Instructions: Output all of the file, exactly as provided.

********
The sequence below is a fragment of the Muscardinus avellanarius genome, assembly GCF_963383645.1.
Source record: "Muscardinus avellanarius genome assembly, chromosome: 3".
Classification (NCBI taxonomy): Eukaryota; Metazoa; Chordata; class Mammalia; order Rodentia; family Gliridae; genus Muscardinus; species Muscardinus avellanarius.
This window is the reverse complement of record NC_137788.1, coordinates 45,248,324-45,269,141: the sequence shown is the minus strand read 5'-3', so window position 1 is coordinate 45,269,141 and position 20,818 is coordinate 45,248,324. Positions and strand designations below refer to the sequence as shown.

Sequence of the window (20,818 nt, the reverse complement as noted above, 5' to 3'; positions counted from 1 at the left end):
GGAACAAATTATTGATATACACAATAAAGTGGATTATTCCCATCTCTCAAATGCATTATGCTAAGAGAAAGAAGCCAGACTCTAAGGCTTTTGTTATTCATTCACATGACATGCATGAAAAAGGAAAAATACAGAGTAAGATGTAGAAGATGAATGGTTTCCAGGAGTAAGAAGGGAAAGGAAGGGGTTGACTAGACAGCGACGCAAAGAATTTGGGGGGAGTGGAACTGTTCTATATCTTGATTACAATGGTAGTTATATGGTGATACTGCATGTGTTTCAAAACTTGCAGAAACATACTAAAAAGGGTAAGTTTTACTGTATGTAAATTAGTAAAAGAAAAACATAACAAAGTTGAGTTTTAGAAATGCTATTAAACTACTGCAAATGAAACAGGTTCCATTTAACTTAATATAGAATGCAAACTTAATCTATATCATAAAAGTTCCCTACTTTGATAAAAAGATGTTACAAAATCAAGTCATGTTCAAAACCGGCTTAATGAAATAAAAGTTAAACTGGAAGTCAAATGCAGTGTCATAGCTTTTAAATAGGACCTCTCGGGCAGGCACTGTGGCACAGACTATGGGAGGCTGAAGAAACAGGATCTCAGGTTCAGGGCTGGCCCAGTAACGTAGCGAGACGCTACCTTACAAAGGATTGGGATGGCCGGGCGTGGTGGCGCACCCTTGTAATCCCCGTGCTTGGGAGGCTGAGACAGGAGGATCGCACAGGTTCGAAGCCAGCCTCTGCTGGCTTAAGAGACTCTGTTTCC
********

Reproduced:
The sequence below is a fragment of the Muscardinus avellanarius genome, assembly GCF_963383645.1.
Source record: "Muscardinus avellanarius genome assembly, chromosome: 3".
Classification (NCBI taxonomy): Eukaryota; Metazoa; Chordata; class Mammalia; order Rodentia; family Gliridae; genus Muscardinus; species Muscardinus avellanarius.
This window is the reverse complement of record NC_137788.1, coordinates 45,248,324-45,269,141: the sequence shown is the minus strand read 5'-3', so window position 1 is coordinate 45,269,141 and position 20,818 is coordinate 45,248,324. Positions and strand designations below refer to the sequence as shown.

Sequence of the window (20,818 nt, the reverse complement as noted above, 5' to 3'; positions counted from 1 at the left end):
GGAACAAATTATTGATATACACAATAAAGTGGATTATTCCCATCTCTCAAATGCATTATGCTAAGAGAAAGAAGCCAGACTCTAAGGCTTTTGTTATTCATTCACATGACATGCATGAAAAAGGAAAAATACAGAGTAAGATGTAGAAGATGAATGGTTTCCAGGAGTAAGAAGGGAAAGGAAGGGGTTGACTAGACAGCGACGCAAAGAATTTGGGGGGAGTGGAACTGTTCTATATCTTGATTACAATGGTAGTTATATGGTGATACTGCATGTGTTTCAAAACTTGCAGAAACATACTAAAAAGGGTAAGTTTTACTGTATGTAAATTAGTAAAAGAAAAACATAACAAAGTTGAGTTTTAGAAATGCTATTAAACTACTGCAAATGAAACAGGTTCCATTTAACTTAATATAGAATGCAAACTTAATCTATATCATAAAAGTTCCCTACTTTGATAAAAAGATGTTACAAAATCAAGTCATGTTCAAAACCGGCTTAATGAAATAAAAGTTAAACTGGAAGTCAAATGCAGTGTCATAGCTTTTAAATAGGACCTCTCGGGCAGGCACTGTGGCACAGACTATGGGAGGCTGAAGAAACAGGATCTCAGGTTCAGGGCTGGCCCAGTAACGTAGCGAGACGCTACCTTACAAAGGATTGGGATGGCCGGGCGTGGTGGCGCACCCTTGTAATCCCCGTGCTTGGGAGGCTGAGACAGGAGGATCGCACAGGTTCGAAGCCAGCCTCTGCTGGCTTAAGAGACTCTGTTTCC